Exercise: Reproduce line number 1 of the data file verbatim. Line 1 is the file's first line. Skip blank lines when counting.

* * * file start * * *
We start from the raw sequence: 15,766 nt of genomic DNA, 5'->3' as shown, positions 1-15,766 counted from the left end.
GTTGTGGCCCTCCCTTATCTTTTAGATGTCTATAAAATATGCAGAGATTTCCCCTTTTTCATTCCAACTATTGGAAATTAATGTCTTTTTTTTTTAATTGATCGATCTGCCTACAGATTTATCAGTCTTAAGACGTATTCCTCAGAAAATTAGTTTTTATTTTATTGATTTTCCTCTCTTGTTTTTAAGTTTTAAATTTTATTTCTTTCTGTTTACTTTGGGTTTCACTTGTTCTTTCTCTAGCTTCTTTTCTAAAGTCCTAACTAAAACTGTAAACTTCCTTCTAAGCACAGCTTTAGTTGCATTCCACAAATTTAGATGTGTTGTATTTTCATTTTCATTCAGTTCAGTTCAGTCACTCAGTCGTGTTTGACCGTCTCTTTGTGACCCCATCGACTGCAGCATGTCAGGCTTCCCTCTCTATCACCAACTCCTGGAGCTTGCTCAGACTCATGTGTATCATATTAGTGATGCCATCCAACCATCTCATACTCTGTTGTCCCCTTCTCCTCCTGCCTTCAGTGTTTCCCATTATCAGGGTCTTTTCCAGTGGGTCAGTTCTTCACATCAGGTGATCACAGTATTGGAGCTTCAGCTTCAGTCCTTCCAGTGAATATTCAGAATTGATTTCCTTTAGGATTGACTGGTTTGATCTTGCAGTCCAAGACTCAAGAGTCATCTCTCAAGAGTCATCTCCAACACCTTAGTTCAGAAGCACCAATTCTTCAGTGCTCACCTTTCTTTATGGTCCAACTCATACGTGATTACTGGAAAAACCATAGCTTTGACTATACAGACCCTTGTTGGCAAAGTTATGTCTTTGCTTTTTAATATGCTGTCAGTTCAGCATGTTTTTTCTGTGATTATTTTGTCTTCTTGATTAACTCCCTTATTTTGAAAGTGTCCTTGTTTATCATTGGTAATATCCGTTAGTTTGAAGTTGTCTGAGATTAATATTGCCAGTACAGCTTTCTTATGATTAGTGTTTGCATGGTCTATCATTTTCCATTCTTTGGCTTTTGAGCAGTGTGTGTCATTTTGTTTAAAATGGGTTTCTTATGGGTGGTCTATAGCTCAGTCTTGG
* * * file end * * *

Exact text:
We start from the raw sequence: 15,766 nt of genomic DNA, 5'->3' as shown, positions 1-15,766 counted from the left end.